China Says ‘One Child’ Policy Will Be ‘Strictly Enforced For Decades’

By Patrick Goodenough | July 30, 2009 | 4:30 AM EDT

China says its one-child policy, initiated in 1979, has helped to reduce the country’s population by 300- to 400-million people. (Photo: Shanghai Population and Family Planning Commission)

( – China has rejected suggestions that it is easing its controversial “one-child” population control policy, following reports that authorities in Shanghai are encouraging eligible couples to have a second child.
The news made headlines, with media reports saying the 30-year-old population policy was being “relaxed” or “eased.” But Beijing denied this was the case.
“Officials say [the one-child policy] will be strictly enforced as a means of controlling births for decades to come as overpopulation is still a major concern,” the Xinhua state news agency reported.
There is nothing new in the fact that many Chinese couples who are themselves only children are allowed to have a second child (exceptions are also allowed for ethnic minorities, rural dwellers and other categories). In Shanghai, regulations in place as far back as 1997 state that “couples who meet any one of the following conditions can have a second birth … both parties are only child in their family.”
What is new is that family planning officials in China’s biggest city and commercial center are now actively encouraging couples in that category to have their permitted second child, in a bid to counter the rapid graying of Shanghai’s population and prevent future labor shortages.
The city’s family planning chief, Xie Lingli, told Chinese media last week that officials would make home visits to eligible families and ensure they were aware of their right to have a second child. Emotional and financial counseling would also be offered.
According to Xie, 97 percent of families in the city of nearly 19 million people have only one child. At the same time, more than 21 percent of the total population is aged over 60, a proportion that is expected to rise to around 34 percent by 2020.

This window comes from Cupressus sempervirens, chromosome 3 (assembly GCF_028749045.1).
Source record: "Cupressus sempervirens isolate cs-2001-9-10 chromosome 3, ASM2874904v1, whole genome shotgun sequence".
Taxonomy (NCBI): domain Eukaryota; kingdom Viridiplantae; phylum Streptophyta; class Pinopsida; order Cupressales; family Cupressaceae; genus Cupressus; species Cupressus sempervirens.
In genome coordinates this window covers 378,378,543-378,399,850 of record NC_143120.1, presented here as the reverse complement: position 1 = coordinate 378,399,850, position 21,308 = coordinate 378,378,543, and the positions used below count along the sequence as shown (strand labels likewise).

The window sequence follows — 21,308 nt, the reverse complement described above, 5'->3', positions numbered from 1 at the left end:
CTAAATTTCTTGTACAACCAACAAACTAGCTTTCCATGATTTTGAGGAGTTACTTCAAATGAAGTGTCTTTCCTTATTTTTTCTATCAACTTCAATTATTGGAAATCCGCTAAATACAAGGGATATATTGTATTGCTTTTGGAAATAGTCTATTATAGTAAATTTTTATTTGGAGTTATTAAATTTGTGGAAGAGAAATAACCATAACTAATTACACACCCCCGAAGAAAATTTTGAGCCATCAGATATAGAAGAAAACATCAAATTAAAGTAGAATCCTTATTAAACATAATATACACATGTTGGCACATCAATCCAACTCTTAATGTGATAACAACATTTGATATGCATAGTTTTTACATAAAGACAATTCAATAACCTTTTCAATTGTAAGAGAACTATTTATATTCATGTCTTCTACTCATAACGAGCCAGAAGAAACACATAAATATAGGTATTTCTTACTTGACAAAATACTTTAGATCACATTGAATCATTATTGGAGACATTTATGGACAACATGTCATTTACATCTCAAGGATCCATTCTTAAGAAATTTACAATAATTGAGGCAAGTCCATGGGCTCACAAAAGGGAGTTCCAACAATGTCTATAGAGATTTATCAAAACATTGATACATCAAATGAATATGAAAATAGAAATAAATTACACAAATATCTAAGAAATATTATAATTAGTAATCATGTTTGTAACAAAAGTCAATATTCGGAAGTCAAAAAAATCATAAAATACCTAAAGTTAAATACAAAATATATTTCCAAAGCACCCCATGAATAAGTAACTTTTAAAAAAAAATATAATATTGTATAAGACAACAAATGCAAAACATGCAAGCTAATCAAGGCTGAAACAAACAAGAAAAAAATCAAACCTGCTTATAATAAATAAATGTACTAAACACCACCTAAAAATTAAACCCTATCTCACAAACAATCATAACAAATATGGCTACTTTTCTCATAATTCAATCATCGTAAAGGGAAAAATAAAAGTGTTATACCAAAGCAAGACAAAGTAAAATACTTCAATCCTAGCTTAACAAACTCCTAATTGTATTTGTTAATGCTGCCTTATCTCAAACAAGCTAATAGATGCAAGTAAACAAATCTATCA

“The rising number of retirees will put pressure on the younger generation and the social security system,” she said.
‘Pragmatism, not repentance’
Demographers and economists have long warned about the long-term effects of China’s birth limitation program. One expert projects that the number of Chinese people over 60 will rise from more than 140 million in 2008 to 200 million by 2015.

Concerned about the economic implications of a rapidly graying population, family planning officials in Shanghai are encouraging eligible couples – those without siblings – to have a second child as permitted under longstanding regulations. (Photo: Shanghai Population and Family Planning Commission)

But human rights advocates, pro-lifers and others are concerned about the more immediate costs. China’s policy is notorious not just because it denies individual citizens the right to make their own decisions on family size, critics say, but because it gives rise to numerous other human rights abuses.
They range from punitive fines for illegal, or “out of plan,” births – China Daily reported last March that the fines are between three and eight times the average per capita income – to forced abortions and involuntary sterilizations carried out by officials aiming to meet quotas set by Beijing.
In a society where male children are preferred for traditional and economic reasons, sex-selective abortions of baby girls continue, despite a ban on the use of nonmedically necessary ultrasounds to determine gender.
A study in the British Medical Journal in April found that there were 32 million more males than females in China under the age of 18. “Sex selective abortion accounts for almost all the excess males,” the British and Chinese researchers found.